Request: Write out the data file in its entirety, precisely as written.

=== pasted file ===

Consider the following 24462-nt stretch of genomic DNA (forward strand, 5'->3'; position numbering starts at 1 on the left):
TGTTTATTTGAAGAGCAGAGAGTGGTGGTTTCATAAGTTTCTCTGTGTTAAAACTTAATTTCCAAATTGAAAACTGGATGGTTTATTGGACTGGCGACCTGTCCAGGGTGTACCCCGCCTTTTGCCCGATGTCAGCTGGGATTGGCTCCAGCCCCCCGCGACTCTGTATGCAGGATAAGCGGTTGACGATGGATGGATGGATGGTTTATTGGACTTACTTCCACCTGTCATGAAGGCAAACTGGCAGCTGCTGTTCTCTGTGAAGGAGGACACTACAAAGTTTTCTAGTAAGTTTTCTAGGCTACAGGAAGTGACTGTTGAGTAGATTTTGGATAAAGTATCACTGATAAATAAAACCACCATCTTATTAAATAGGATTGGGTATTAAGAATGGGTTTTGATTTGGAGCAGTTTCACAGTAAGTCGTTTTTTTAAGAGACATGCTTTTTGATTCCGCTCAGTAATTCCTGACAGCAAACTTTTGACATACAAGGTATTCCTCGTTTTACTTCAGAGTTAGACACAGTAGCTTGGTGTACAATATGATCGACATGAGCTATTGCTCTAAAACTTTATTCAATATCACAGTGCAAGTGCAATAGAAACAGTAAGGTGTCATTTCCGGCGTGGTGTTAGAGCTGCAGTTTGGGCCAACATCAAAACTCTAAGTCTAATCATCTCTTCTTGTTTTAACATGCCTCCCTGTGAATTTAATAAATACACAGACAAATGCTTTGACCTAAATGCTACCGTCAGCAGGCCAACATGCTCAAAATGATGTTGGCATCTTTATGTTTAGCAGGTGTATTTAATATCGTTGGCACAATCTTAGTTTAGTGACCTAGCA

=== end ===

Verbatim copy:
Consider the following 24462-nt stretch of genomic DNA (forward strand, 5'->3'; position numbering starts at 1 on the left):
TGTTTATTTGAAGAGCAGAGAGTGGTGGTTTCATAAGTTTCTCTGTGTTAAAACTTAATTTCCAAATTGAAAACTGGATGGTTTATTGGACTGGCGACCTGTCCAGGGTGTACCCCGCCTTTTGCCCGATGTCAGCTGGGATTGGCTCCAGCCCCCCGCGACTCTGTATGCAGGATAAGCGGTTGACGATGGATGGATGGATGGTTTATTGGACTTACTTCCACCTGTCATGAAGGCAAACTGGCAGCTGCTGTTCTCTGTGAAGGAGGACACTACAAAGTTTTCTAGTAAGTTTTCTAGGCTACAGGAAGTGACTGTTGAGTAGATTTTGGATAAAGTATCACTGATAAATAAAACCACCATCTTATTAAATAGGATTGGGTATTAAGAATGGGTTTTGATTTGGAGCAGTTTCACAGTAAGTCGTTTTTTTAAGAGACATGCTTTTTGATTCCGCTCAGTAATTCCTGACAGCAAACTTTTGACATACAAGGTATTCCTCGTTTTACTTCAGAGTTAGACACAGTAGCTTGGTGTACAATATGATCGACATGAGCTATTGCTCTAAAACTTTATTCAATATCACAGTGCAAGTGCAATAGAAACAGTAAGGTGTCATTTCCGGCGTGGTGTTAGAGCTGCAGTTTGGGCCAACATCAAAACTCTAAGTCTAATCATCTCTTCTTGTTTTAACATGCCTCCCTGTGAATTTAATAAATACACAGACAAATGCTTTGACCTAAATGCTACCGTCAGCAGGCCAACATGCTCAAAATGATGTTGGCATCTTTATGTTTAGCAGGTGTATTTAATATCGTTGGCACAATCTTAGTTTAGTGACCTAGCA